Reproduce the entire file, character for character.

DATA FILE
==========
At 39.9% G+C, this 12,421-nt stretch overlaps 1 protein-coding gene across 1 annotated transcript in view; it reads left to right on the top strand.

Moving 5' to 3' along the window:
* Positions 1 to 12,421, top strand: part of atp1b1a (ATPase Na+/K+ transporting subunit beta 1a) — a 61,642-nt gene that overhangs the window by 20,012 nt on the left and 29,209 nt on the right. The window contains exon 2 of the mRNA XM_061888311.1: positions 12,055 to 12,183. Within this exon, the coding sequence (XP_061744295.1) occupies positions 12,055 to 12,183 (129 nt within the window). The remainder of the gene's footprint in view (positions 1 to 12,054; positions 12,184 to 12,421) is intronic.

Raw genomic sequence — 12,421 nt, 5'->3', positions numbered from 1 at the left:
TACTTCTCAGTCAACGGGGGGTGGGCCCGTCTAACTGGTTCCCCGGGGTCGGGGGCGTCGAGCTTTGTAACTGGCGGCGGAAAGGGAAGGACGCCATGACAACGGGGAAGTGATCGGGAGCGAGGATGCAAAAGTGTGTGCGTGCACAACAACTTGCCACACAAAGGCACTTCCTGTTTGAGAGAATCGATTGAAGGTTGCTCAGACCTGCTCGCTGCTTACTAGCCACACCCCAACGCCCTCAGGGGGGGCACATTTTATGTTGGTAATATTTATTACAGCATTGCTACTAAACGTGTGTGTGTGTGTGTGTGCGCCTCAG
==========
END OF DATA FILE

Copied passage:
At 39.9% G+C, this 12,421-nt stretch overlaps 1 protein-coding gene across 1 annotated transcript in view; it reads left to right on the top strand.

Moving 5' to 3' along the window:
* Positions 1 to 12,421, top strand: part of atp1b1a (ATPase Na+/K+ transporting subunit beta 1a) — a 61,642-nt gene that overhangs the window by 20,012 nt on the left and 29,209 nt on the right. The window contains exon 2 of the mRNA XM_061888311.1: positions 12,055 to 12,183. Within this exon, the coding sequence (XP_061744295.1) occupies positions 12,055 to 12,183 (129 nt within the window). The remainder of the gene's footprint in view (positions 1 to 12,054; positions 12,184 to 12,421) is intronic.

Raw genomic sequence — 12,421 nt, 5'->3', positions numbered from 1 at the left:
TACTTCTCAGTCAACGGGGGGTGGGCCCGTCTAACTGGTTCCCCGGGGTCGGGGGCGTCGAGCTTTGTAACTGGCGGCGGAAAGGGAAGGACGCCATGACAACGGGGAAGTGATCGGGAGCGAGGATGCAAAAGTGTGTGCGTGCACAACAACTTGCCACACAAAGGCACTTCCTGTTTGAGAGAATCGATTGAAGGTTGCTCAGACCTGCTCGCTGCTTACTAGCCACACCCCAACGCCCTCAGGGGGGGCACATTTTATGTTGGTAATATTTATTACAGCATTGCTACTAAACGTGTGTGTGTGTGTGTGTGCGCCTCAG